The past 12 months have made more people than ever question the health of the water that they drink. While in the past many Americans simply took for granted the fact that their drinking water was safe and free from harmful chemicals, the Flint, Michigan, water crisis has changed those assumptions.
While the cover up and government negligence may be to blame for what became alarming levels of lead in the water that many Flint residents were drinking, the corroded pipes that are a part of the large city’s infrastructure are not unique. In fact, many large cities are now working to determine how safe the water qualities are in their communities. And while many poorer areas may be the most at risk, some studies indicate that more than just these areas need to be concerned about the safety of their water pipes.
Some residents wrongly assume that because they live in a brand new home in a brand new neighborhood that they are getting their water from completely new water systems. The fact is, however, that even the newest of homes often connect to old pipes at some point. Every citizen of every community needs to hold their city officials accountable for the water that is made available. With this demand, however, citizens must realize that the solution to old, corroded pipes can be expensive.
An April 2016 report by National Public Radio reports that even when cities take measures to fix and replace old pipes they may be causing new or more complicated problems. According to the NPR report, Chicago’s ten year long plan to replace nearly 900 miles of old pipes has been praised by some, but criticized by others. In fact, one lawsuit filed by Chicago residents charges that the process of changing the pipes has increased the lead levels in their drinking water.
Personal Water Supply Options Seem Safer to Some People
While Americans watch large city residents struggle to deal with the problem of unsafe drinking water, others look for a way to remove themselves from city water lines. In an effort to find clean water, some residents who live in smaller communities or far away from largely populated areas contact well drill specialists to find their own water sources.
Well drilling contractors offer their services to home and property owners who are looking for clean water sources. And while this may seem like a less familiar option to people who have spent years living in big cities, a personal well drill is not really that unusual. In fact, according to the latest research by the Centers for Disease Control, as many as 15 million American households rely on private, household wells for the water that they drink.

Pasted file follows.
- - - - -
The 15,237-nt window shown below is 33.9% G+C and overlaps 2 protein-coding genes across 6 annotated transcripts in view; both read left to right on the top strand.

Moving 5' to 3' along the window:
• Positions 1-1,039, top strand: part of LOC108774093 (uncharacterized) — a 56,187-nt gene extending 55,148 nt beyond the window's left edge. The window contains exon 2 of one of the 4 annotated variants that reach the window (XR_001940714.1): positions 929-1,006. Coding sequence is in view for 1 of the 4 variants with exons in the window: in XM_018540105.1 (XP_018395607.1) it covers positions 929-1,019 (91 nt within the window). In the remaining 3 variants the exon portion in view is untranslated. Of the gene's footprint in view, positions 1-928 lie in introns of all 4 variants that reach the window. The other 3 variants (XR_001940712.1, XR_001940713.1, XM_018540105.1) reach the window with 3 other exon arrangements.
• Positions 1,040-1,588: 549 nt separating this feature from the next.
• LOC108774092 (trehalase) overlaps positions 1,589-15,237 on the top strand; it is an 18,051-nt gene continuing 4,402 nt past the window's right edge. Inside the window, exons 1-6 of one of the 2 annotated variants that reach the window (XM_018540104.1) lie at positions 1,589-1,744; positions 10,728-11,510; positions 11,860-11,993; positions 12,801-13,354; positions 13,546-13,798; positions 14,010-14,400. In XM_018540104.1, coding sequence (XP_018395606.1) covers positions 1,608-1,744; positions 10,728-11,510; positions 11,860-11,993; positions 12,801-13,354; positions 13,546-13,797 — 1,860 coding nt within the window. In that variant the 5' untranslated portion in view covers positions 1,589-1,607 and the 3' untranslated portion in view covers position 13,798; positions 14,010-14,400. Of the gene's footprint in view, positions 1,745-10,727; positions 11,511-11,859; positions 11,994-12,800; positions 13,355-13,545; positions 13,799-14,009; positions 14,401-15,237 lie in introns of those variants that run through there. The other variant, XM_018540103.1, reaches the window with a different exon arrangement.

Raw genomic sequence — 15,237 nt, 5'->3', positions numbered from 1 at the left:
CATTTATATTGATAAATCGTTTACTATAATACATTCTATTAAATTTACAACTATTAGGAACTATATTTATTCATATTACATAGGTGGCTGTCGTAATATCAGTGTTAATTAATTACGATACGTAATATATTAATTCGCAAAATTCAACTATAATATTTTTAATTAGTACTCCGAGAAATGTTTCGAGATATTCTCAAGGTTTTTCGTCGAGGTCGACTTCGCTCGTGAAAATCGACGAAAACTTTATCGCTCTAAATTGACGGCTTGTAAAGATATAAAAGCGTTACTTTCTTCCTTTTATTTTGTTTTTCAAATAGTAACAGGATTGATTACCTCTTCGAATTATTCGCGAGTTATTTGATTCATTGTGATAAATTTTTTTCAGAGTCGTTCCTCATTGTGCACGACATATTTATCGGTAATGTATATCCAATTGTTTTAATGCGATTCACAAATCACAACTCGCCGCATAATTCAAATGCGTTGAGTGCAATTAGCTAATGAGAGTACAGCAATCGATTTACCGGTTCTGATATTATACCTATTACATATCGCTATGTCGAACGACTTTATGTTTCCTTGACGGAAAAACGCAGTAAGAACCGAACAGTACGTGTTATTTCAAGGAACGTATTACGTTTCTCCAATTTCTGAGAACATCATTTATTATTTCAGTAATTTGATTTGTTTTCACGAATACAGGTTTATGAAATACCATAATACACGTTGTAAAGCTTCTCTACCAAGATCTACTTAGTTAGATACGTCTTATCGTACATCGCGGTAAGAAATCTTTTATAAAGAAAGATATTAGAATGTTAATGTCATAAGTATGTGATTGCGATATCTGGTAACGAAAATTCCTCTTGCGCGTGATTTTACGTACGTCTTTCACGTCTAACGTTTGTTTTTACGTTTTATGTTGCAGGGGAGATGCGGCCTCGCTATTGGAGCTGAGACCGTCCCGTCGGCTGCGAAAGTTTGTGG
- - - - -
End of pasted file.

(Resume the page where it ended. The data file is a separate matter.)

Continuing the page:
It may be true that personal well specialists can tap into water supplies that do not have to travel through corroded pipes, but this does not mean that all personal wells are safe. Just as city water is tested, it is important to have professionals monitor the quality of water that comes from personal wells. With increased use of fertilizers and pesticides it is important that all well water be tested on a regular basis. Although the 1974 Safe Drinking Water Act requires the EPA to set standards for drinking water quality that flows through the 150,000 public water entities across the country, these standards vary for private wells. Individual users should be vigilant about checking the safety of their well water.
It probably comes as no surprise that Americans use enormous amounts of water. In fact, the latest studies indicate that this country uses 79.6 billion gallons of groundwater every single day. to put this into perspective, this nearly 880 billion gallons is equivalent to 2,923 12 ounce cans for every person in the country.
Water Filtration Systems Continue to Improve
Another NPR article story aired in April of 2016 posed an interesting scenario. The author of the How Do We Get Our Drinking Water in the U.S.? asks listeners to mentally trace the path that delivered the water they drink before taking a sip of tap water. Would that make you pause?
The personal well drill option is appealing to many who want more control over the water they provide their family.